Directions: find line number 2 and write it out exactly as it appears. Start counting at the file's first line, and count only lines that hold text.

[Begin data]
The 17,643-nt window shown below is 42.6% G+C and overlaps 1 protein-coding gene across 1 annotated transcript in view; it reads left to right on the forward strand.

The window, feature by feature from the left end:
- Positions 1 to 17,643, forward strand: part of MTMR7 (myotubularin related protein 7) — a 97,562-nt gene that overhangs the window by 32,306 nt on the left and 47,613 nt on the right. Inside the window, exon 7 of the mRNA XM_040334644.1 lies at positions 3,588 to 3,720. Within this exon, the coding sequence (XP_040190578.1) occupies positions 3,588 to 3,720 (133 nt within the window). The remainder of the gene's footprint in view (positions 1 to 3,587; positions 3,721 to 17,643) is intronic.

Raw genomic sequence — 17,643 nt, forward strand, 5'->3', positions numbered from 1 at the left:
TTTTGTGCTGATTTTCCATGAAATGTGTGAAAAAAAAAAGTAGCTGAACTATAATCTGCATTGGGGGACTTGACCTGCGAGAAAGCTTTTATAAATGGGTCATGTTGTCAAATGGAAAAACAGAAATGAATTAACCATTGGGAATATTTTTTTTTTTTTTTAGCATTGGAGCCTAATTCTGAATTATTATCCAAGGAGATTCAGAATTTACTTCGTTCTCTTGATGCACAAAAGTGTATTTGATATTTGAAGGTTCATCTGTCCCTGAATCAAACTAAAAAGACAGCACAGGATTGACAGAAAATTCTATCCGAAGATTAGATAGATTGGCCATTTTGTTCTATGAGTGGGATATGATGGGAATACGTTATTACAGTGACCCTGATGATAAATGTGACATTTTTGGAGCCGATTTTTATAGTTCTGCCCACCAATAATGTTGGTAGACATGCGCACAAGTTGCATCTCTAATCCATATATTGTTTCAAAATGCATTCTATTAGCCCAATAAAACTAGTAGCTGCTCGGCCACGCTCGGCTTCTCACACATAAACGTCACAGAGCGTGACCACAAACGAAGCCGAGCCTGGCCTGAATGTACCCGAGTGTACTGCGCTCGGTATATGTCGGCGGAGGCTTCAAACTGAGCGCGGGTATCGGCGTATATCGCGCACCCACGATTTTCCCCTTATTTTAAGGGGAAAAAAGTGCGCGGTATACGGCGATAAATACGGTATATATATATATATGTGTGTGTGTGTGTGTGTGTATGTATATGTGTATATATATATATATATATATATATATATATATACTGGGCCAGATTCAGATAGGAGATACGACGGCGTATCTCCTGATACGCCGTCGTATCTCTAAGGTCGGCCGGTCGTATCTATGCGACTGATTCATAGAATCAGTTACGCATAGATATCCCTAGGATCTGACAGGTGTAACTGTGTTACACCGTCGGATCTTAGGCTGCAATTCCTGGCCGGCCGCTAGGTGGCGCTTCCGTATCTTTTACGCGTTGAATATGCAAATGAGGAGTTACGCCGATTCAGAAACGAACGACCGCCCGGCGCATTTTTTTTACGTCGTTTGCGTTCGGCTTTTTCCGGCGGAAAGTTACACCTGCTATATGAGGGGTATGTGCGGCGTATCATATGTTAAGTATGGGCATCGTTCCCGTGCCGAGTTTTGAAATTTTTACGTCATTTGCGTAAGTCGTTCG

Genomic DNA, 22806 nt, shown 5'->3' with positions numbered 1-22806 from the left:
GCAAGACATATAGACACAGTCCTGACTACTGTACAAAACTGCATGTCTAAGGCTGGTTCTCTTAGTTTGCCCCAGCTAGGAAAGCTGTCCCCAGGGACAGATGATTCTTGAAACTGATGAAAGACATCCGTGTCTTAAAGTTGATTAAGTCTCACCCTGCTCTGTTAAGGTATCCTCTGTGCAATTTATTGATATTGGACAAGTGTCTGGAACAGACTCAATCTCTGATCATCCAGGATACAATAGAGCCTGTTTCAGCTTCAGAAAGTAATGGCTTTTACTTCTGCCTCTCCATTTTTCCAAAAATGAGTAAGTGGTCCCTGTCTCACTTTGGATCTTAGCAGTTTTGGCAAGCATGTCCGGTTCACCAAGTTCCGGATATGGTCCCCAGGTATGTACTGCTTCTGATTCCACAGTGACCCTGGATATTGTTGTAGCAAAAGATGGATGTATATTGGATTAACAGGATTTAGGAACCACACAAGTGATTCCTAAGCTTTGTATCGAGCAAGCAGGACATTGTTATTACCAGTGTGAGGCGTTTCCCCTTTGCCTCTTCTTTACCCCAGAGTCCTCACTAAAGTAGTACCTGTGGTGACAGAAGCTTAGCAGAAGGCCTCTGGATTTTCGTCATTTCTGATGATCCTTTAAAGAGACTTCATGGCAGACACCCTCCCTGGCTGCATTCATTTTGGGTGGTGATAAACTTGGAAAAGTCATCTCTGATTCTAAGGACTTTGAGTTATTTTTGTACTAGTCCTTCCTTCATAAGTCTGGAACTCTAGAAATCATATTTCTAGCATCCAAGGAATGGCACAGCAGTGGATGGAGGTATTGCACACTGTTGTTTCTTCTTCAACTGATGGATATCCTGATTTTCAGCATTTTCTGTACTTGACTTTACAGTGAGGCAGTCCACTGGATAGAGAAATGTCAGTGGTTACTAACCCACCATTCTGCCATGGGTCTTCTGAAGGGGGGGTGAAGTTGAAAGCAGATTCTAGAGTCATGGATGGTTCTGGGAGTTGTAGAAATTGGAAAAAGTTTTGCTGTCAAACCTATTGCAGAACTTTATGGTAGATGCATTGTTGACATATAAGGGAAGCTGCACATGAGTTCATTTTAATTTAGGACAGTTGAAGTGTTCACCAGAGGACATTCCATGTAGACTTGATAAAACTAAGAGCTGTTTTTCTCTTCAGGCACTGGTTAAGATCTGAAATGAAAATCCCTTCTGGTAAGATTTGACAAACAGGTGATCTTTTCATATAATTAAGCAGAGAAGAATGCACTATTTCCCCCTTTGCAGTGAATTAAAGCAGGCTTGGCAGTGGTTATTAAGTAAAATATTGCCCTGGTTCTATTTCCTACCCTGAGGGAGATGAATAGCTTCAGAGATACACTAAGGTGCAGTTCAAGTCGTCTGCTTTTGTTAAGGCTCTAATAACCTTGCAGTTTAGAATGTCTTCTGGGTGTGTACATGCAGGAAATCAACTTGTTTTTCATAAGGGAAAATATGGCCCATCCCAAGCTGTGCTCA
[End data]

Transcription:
The window, feature by feature from the left end: